Good food in context

If you’re looking for a classic foodie family, you can’t go wrong with the Jardims. Mama is Mimi Jardim, the doyenne of Portuguese cookery: chef extraordinaire, author of Cooking the Portuguese Way and head of Jardim’s Cookery School. Papa is Augusto Jardim, a master at traditional Portuguese meat dishes, especially those from Madeira, like beef espetada.

“We all have our specialities,” says Daniel Jardim.

“My sister Isabella is Miss Strange Haute Cuisine Sometimes Works, Sometimes Scary; my other sister, Cezarina, is the undisputed Lasagna Queen of the Universe. My brother Raymond has taken on my dad’s role, making chicken peri-peri and braais.

“And then,” he says, and laughs, “there’s me.”

A nutritionist, chef, cookery book co-author and teacher, Daniel would seem to fit right in. But there’s a crucial difference: born into a culinary tradition that features pork, shellfish and bacalhau, he’s a vegetarian.

On his 13th birthday, “I announced much to the shock and horror of the family that I was no longer eating meat. And that began The ­Adventure.”

Culinary adventures
It’s an adventure watching him demonstrate what to do with snake beans and ridged luffa, or trailing behind him on a shopathon in Cyrildene, or tending the vegetarian skewers on the braai at the Buddhist Retreat Centre in Ixopo while he sorts out the za’atar dressing for the golden lights soup.

It’s an adventure—no, a challenge—taking a deep whiff of a sulphurous bit of asafoetida at one of his cookery demonstrations. It’s known as “devil’s dung”, he tells us, but in small amounts “just imparts the most wonderful taste” to dishes.

Nutritional information is part of the deal: he will tell you that if you crave sour foods, you’d better check out your liver. If you ask about tinned versus fresh tomatoes, you’ll get a brief lecture on lycopene—how the more concentrated the colour is, the stronger the lycopene, which protects the lungs. And then a gentle dig at the establishment: “Heinz has cottoned on to this. Now ketchup is a superfood.”

He laughs a lot, a quick self-deprecatory chuckle, while throwing stuff into soup or chopping vegetables—with a ceramic knife, because “I enjoy the sense of mindfulness that is brought into the kitchen by taking care when working with the knife”; if you drop it, it shatters. He tells you what the specials are at Fruit and Veg City. His knowledge of the various foodie parts of Johannesburg is encyclopaedic, from the shop with really good green papaya to the hawker with the best ginger in the world.

His childhood comes up often in demonstrations.

“Use whole garlic cloves in soup,” he says. “This is the sort of thing you learn when you grow up in a Portuguese household. If you get a whole garlic, it’s a mini-Christmas. Like finding the tickey in the Christmas pudding.”

Spreading the message
Jardim is co-author of The Cake the Buddha Ate, a cookery book with recipes he and his staff created at the Buddhist Retreat Centre where he spent time as resident chef. He’s often on the move, staging demonstrations in Johannesburg, Durban, Ixopo, Hilton and Stanford, and he’s now doing training and menu development for a popular Melville restaurant.

Because he’s often funny, his approach is unusual and the food is good; he has a big fan base.

Buddhist Retreat Centre founder Louis van Loon would like to widen that base. “I think Daniel has the charisma and the know-how to make a great TV chef,” he says. “He proved himself at the centre for the years he worked there and ran workshops for our visitors.”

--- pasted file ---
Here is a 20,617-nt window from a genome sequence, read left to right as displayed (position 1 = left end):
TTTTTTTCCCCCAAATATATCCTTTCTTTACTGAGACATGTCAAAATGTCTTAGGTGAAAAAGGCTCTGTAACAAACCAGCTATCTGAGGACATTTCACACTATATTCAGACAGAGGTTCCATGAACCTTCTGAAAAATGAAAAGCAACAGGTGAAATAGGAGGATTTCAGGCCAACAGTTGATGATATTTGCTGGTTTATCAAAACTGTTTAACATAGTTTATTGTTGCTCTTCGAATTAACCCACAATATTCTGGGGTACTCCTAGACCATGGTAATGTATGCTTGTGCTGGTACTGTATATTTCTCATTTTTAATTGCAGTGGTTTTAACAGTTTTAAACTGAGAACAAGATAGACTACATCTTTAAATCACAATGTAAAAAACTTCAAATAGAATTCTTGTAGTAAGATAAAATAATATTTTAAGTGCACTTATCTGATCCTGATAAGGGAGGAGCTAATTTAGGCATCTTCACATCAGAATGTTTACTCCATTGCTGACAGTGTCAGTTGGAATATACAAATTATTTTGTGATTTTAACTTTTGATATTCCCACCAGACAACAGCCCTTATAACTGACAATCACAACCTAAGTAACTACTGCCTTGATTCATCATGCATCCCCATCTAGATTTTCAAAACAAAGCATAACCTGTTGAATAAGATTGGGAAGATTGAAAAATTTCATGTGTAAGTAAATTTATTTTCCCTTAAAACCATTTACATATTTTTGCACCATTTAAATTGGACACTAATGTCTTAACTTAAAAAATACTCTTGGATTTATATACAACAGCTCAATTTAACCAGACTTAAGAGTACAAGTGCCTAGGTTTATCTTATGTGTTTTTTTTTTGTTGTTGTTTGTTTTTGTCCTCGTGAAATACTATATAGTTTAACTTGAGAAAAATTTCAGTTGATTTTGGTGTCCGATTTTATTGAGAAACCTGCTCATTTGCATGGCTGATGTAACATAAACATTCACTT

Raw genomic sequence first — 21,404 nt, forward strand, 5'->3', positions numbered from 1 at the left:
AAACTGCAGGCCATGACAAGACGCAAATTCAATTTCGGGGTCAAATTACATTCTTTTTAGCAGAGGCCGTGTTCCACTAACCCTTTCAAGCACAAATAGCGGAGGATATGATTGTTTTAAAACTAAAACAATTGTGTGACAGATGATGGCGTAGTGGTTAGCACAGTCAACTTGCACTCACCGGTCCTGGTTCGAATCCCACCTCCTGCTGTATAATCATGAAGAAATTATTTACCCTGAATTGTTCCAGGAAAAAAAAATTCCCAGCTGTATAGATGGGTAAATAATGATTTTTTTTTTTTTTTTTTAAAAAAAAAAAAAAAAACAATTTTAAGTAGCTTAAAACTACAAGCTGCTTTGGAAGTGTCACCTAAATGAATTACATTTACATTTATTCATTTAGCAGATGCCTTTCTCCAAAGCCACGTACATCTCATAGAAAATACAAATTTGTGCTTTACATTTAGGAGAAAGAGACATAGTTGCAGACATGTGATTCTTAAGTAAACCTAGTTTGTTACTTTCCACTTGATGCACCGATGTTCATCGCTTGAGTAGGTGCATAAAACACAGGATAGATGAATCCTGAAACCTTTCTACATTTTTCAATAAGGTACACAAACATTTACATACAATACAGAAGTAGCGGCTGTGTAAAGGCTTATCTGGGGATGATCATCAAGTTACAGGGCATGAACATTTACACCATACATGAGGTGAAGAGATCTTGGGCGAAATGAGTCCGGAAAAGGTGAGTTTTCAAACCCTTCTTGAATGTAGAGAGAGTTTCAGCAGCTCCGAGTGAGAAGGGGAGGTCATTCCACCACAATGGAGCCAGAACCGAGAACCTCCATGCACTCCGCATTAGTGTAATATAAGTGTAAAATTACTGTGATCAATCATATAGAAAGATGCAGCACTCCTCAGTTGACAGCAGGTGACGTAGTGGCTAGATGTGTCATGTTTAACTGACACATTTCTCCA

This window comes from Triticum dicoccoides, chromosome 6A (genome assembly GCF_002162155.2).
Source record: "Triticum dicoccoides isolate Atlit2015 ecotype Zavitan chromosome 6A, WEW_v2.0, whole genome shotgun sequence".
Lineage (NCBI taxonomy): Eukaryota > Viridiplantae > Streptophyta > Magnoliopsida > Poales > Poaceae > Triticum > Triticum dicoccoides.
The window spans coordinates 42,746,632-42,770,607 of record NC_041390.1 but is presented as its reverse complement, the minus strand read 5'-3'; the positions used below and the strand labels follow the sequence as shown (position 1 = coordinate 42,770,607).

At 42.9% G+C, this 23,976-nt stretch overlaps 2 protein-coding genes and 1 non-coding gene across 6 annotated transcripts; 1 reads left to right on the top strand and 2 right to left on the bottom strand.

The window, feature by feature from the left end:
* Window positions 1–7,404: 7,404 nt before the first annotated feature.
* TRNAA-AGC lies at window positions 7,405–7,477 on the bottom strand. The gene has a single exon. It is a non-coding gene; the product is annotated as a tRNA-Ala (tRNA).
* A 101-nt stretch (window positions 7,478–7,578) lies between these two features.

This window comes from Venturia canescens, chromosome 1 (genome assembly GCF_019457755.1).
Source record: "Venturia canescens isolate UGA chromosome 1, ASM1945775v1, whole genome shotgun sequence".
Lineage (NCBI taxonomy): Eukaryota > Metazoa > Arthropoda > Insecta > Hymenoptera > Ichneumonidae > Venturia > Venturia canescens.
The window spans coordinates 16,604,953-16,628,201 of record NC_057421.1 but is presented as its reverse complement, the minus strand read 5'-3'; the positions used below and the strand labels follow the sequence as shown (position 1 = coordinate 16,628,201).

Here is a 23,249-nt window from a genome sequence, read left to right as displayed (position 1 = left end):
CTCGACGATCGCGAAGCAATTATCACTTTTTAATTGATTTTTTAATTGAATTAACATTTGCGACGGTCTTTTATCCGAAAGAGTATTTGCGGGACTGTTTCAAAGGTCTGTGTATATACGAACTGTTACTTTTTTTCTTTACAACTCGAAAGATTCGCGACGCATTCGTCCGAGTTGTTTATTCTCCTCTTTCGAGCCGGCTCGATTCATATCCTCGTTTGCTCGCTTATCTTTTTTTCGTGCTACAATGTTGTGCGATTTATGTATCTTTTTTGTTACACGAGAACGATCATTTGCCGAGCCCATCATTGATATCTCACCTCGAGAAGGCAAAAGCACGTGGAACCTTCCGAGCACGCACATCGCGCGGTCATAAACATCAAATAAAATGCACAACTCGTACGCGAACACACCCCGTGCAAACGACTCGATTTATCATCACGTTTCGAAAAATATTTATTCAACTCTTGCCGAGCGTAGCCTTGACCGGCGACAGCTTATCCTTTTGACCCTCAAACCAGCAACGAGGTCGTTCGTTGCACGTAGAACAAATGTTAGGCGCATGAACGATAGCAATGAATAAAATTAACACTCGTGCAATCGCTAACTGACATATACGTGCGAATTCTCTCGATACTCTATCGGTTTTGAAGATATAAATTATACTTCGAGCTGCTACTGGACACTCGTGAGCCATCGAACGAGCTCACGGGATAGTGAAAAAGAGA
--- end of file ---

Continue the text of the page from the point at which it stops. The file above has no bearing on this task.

Cookery wasn’t Jardim’s goal. After matric he went to Cape Town to DJ in a nightclub, then on to London where, he said: “I thought it would get my two passions out of my system, which were to learn everything about holistic therapies and to spend some quality time on a dance floor.”

He qualified as a nutritionist, spent a decade advising clients, then came back to Johannesburg for the sun (his company is called “solarpolarity”).

Looking for some way to “be in service to a community, preferably one involving some kind of spiritual practice”, he volunteered to work in the Buddhist Retreat Centre office. By the end of the first month he’d taken over the kitchen.

Tastes for all seasons
It was at the centre that he developed sessions based on seasonal cookery. “In each season there is a link between what’s fresh and what the body needs. It creates a wonderful map for us to start experiencing a great connection with nature. We focus with our bodies.” Autumn, for example, is about the end of summer, “so we focus on endings”. The colour is orange, the foods are those that nourish and protect the lungs and the main flavour “refers to pungency and spices—it’s all very practical”. Other demonstrations focus on a single ingredient used in different ways, or sushi, or eating on a shoestring budget.

“I’ve worked in the industry a long time and seen all the fads—today it’s low-carb, tomorrow it’s no-carb and by the end of the week we’re carbo-loading again. We should really know by now that any kind of restrictive diet is difficult to maintain long-term,” he says. “The most important thing is to remind people that every meal can be an incredible event and eating healthily doesn’t mean that we stop enjoying our food.”

Sensible advice, but he hasn’t convinced his extended family that life can be sustained without pork sausages. “I still have aunties,” he says, “that see me now with a great deal of relief and surprise that I’ve made it through all these years.”



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